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Antarctica

Rate It! Avg: 4.5 (12 ratings)
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Antarctica album cover
01
Summer Time
0:46
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02
On A Mountain
2:48
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03
Leaves Start To Fall
3:20
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04
Summer Girl / Old Man Winter
3:34
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05
March Of The Minions
4:39
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06
Farm Land
3:33
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07
Searching And Chasing
3:13
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08
Cavity
2:44
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09
The Winter's Coming
3:33
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10
Antarctica
3:38
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11
The Sharpest Place
2:43
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12
The Witch
4:06
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13
Bomber Pilot
3:58
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14
Snow Starts To Fall
4:23
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15
Winter Time
1:59
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Album Information

Total Tracks: 15   Total Length: 48:57

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Buy the CD/Book, it's AMAZING!!!

cotafloata

This album is great in its audio form, but if you want the full artistic vision, buy the CD and gorgeously illustrated book that comes with it if you order it from the Trekky Records website. It's a great deal. The instrumentation on this album is superb, the songwriting heartbreakingly precious, and perfectly produced. If you want to hear some great musicianship, check out the violin and mandolin on "Searching and Chasing". The catchiest tracks are Cavity, Antarctica, Snow Starts to Fall, Summer Girl, but they're all great. Buy the CD/Book!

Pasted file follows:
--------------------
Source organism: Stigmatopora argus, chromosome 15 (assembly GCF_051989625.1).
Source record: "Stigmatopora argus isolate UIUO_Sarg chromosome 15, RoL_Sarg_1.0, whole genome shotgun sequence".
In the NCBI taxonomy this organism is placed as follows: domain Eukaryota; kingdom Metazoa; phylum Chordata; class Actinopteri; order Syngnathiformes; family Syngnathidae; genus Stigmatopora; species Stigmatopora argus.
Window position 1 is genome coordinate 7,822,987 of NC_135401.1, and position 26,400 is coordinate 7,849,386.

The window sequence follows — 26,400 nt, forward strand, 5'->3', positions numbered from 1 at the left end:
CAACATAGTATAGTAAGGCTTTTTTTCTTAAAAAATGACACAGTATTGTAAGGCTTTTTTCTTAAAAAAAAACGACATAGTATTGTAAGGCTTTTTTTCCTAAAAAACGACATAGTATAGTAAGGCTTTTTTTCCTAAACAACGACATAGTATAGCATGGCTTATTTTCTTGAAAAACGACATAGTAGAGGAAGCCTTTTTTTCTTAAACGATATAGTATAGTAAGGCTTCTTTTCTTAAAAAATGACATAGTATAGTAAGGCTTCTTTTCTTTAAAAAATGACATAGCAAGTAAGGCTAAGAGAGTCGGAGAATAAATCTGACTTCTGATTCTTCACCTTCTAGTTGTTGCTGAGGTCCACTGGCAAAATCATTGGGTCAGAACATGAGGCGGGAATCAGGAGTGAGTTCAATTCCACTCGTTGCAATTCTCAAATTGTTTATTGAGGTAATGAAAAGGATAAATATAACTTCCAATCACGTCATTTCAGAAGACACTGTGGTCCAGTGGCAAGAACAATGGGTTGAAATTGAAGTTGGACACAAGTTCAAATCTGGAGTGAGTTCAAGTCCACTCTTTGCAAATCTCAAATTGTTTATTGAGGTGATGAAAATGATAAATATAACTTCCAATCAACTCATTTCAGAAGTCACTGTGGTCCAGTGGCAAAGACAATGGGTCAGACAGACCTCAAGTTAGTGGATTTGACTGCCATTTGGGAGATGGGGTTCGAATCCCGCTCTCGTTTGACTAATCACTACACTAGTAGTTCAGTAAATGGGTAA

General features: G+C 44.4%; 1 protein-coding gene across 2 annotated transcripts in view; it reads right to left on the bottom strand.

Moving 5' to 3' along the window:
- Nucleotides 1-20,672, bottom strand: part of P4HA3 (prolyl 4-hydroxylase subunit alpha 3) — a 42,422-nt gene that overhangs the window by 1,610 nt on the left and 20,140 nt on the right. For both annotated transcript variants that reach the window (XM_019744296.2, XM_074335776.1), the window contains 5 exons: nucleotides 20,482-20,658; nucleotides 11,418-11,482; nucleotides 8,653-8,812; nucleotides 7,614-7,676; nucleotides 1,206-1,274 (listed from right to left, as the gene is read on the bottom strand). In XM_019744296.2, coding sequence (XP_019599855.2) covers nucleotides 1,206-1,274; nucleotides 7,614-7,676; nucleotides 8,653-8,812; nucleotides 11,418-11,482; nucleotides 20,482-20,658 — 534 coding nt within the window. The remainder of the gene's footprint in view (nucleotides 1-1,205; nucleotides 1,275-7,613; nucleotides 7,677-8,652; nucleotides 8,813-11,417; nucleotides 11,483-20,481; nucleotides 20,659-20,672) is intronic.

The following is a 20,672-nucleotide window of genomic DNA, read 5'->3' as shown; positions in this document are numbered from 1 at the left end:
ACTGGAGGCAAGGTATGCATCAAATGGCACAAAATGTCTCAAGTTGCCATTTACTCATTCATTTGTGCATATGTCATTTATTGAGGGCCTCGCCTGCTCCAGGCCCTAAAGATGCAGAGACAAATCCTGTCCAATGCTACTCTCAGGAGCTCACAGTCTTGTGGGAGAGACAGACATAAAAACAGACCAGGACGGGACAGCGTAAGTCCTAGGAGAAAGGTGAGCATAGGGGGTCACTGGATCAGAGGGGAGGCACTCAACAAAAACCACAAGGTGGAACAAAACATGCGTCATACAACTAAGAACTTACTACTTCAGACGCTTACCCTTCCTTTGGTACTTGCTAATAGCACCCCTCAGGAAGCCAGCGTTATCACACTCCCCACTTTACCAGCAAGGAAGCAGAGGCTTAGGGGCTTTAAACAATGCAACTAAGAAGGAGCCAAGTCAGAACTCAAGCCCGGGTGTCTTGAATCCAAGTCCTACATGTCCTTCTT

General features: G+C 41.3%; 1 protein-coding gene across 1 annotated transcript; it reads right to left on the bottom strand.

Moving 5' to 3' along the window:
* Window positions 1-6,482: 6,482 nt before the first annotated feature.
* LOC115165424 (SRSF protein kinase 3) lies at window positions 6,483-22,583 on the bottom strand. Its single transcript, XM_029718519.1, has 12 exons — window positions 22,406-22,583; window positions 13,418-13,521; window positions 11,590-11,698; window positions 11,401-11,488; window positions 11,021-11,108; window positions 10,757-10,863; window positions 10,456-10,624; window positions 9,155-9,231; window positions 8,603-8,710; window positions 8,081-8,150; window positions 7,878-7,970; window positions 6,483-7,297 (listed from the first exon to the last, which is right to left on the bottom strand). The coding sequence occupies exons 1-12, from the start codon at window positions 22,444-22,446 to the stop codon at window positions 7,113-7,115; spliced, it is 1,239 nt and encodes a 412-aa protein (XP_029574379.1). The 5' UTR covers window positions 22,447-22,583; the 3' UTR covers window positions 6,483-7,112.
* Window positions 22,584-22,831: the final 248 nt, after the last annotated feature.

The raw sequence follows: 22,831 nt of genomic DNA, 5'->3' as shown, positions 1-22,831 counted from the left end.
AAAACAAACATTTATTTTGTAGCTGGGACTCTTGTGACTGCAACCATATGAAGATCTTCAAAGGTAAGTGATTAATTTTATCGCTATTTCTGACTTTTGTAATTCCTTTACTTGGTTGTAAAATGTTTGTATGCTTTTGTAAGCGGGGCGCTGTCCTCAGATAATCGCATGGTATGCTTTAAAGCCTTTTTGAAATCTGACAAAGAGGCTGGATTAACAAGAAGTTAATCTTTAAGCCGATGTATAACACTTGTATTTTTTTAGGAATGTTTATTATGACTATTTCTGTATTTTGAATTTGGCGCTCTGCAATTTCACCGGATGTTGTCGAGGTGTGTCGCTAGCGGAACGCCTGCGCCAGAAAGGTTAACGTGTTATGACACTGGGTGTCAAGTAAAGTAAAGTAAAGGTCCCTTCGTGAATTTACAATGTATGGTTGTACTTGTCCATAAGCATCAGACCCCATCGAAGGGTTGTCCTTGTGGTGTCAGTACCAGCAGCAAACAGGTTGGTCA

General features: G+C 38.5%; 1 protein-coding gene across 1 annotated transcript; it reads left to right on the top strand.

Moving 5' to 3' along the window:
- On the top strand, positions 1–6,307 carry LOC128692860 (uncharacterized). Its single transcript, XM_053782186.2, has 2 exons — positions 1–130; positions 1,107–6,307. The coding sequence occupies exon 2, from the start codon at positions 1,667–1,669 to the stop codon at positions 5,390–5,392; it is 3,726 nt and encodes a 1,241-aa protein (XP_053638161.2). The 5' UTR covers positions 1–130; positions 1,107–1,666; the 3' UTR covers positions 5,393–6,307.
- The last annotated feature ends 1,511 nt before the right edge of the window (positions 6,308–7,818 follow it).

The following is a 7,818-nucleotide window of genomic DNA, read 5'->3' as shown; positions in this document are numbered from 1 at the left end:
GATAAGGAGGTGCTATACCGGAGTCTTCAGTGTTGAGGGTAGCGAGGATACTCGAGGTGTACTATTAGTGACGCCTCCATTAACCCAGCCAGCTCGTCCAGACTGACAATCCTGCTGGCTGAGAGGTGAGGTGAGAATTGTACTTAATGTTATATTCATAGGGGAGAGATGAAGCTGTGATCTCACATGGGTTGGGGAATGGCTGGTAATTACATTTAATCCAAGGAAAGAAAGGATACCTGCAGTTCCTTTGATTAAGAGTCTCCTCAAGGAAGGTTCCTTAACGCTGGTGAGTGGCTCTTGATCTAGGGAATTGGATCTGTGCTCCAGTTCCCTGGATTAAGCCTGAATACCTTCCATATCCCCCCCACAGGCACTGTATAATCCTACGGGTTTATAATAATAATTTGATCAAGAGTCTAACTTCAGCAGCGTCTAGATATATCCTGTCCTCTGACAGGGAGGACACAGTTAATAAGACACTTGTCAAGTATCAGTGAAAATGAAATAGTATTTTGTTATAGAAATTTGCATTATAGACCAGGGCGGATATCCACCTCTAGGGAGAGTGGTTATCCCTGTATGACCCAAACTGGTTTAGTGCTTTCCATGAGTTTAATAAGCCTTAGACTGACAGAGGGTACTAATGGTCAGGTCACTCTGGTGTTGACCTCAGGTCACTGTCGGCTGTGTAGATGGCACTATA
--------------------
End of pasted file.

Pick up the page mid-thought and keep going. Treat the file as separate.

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They Say All Music Guide

The Never’s first, self-titled album was described by critics as ambitious and eclectic, perhaps appropriate since it was, arguably, really their second album. (The band’s principals, Noah Smith and Ari Picker, had changed the group’s name from the B-Sides after making Yes, Indeed, the B-Sides, Quite! earlier.) They certainly haven’t backed off with their sophomore (or is it junior?) effort, Antarctica: A Storybook Record. The “Storybook Record” subtitle refers to the illustrated book, with drawings by Picker, that accompanies the CD (but which was not provided to reviewers). “Both the book and the album chronicle the same story,” reveals a sleeve note, “the journey of a country boy returning a nuclear bomb to the city.” The album may “chronicle” this story, but the songs don’t actually tell it. Instead, the tunes that have lyrics (“On a Mountain” and “Searching and Chasing” are instrumentals) are sung in the voice of a sensitive-sounding narrator for whom the changing seasons mirror the degradation of his romance. Things start out contentedly in the brief opening track, “Summer Time,” but before long “Leaves Start to Fall,” and the narrator’s “summer girl” is being threatened by “old man winter.” This story is told in a series of melodic pop songs with sophisticated arrangements that can be distinctly Beatlesque. The music is dreamy pop in which a fiddle sometimes duets with an inexpensive-sounding synthesized percussion track (“On a Mountain”) and at other times a full band rocks out. It may be that the implied plot has lent things a unity they might not otherwise have had, since the disc hangs together well as a single piece of music, making it a “concept album” in the old sense of Sgt. Pepper’s Lonely Hearts Club Band, if not a rock opera in the manner of Tommy. – William Ruhlmann

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